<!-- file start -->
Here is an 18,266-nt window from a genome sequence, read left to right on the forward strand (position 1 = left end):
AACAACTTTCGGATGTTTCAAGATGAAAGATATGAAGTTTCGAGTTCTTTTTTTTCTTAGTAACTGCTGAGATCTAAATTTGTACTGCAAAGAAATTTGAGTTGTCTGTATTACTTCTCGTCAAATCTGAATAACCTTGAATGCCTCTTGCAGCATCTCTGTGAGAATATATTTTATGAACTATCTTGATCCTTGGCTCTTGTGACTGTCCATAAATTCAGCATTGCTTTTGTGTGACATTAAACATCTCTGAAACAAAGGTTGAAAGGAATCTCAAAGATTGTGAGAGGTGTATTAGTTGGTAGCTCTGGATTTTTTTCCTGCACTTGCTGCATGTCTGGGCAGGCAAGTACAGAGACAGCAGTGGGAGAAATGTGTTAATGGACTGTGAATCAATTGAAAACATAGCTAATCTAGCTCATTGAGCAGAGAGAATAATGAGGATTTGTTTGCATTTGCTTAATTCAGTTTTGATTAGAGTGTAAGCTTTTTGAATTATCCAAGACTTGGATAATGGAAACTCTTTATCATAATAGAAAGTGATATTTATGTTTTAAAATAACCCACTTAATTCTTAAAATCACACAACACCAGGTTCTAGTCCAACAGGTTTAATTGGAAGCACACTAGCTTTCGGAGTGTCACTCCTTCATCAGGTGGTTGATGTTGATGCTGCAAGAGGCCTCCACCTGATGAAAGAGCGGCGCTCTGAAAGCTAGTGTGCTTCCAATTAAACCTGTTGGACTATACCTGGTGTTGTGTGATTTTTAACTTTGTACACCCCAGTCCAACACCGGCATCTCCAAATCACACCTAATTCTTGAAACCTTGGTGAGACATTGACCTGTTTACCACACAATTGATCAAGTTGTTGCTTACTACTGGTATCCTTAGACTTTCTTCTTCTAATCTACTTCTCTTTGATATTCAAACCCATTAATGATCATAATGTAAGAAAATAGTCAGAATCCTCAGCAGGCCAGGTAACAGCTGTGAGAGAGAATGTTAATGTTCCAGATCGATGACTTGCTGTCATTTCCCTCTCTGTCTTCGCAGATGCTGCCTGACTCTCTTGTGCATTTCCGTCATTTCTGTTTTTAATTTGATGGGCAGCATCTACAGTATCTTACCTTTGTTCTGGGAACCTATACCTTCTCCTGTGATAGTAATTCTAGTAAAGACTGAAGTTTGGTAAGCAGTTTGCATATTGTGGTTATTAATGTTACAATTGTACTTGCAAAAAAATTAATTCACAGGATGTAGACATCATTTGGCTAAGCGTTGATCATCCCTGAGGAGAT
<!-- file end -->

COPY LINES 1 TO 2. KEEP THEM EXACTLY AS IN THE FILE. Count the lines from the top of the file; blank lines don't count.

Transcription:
Here is an 18,266-nt window from a genome sequence, read left to right on the forward strand (position 1 = left end):
AACAACTTTCGGATGTTTCAAGATGAAAGATATGAAGTTTCGAGTTCTTTTTTTTCTTAGTAACTGCTGAGATCTAAATTTGTACTGCAAAGAAATTTGAGTTGTCTGTATTACTTCTCGTCAAATCTGAATAACCTTGAATGCCTCTTGCAGCATCTCTGTGAGAATATATTTTATGAACTATCTTGATCCTTGGCTCTTGTGACTGTCCATAAATTCAGCATTGCTTTTGTGTGACATTAAACATCTCTGAAACAAAGGTTGAAAGGAATCTCAAAGATTGTGAGAGGTGTATTAGTTGGTAGCTCTGGATTTTTTTCCTGCACTTGCTGCATGTCTGGGCAGGCAAGTACAGAGACAGCAGTGGGAGAAATGTGTTAATGGACTGTGAATCAATTGAAAACATAGCTAATCTAGCTCATTGAGCAGAGAGAATAATGAGGATTTGTTTGCATTTGCTTAATTCAGTTTTGATTAGAGTGTAAGCTTTTTGAATTATCCAAGACTTGGATAATGGAAACTCTTTATCATAATAGAAAGTGATATTTATGTTTTAAAATAACCCACTTAATTCTTAAAATCACACAACACCAGGTTCTAGTCCAACAGGTTTAATTGGAAGCACACTAGCTTTCGGAGTGTCACTCCTTCATCAGGTGGTTGATGTTGATGCTGCAAGAGGCCTCCACCTGATGAAAGAGCGGCGCTCTGAAAGCTAGTGTGCTTCCAATTAAACCTGTTGGACTATACCTGGTGTTGTGTGATTTTTAACTTTGTACACCCCAGTCCAACACCGGCATCTCCAAATCACACCTAATTCTTGAAACCTTGGTGAGACATTGACCTGTTTACCACACAATTGATCAAGTTGTTGCTTACTACTGGTATCCTTAGACTTTCTTCTTCTAATCTACTTCTCTTTGATATTCAAACCCATTAATGATCATAATGTAAGAAAATAGTCAGAATCCTCAGCAGGCCAGGTAACAGCTGTGAGAGAGAATGTTAATGTTCCAGATCGATGACTTGCTGTCATTTCCCTCTCTGTCTTCGCAGATGCTGCCTGACTCTCTTGTGCATTTCCGTCATTTCTGTTTTTAATTTGATGGGCAGCATCTACAGTATCTTACCTTTGTTCTGGGAACCTATACCTTCTCCTGTGATAGTAATTCTAGTAAAGACTGAAGTTTGGTAAGCAGTTTGCATATTGTGGTTATTAATGTTACAATTGTACTTGCAAAAAAATTAATTCACAGGATGTAGACATCATTTGGCTAAGCGTTGATCATCCCTGAGGAGAT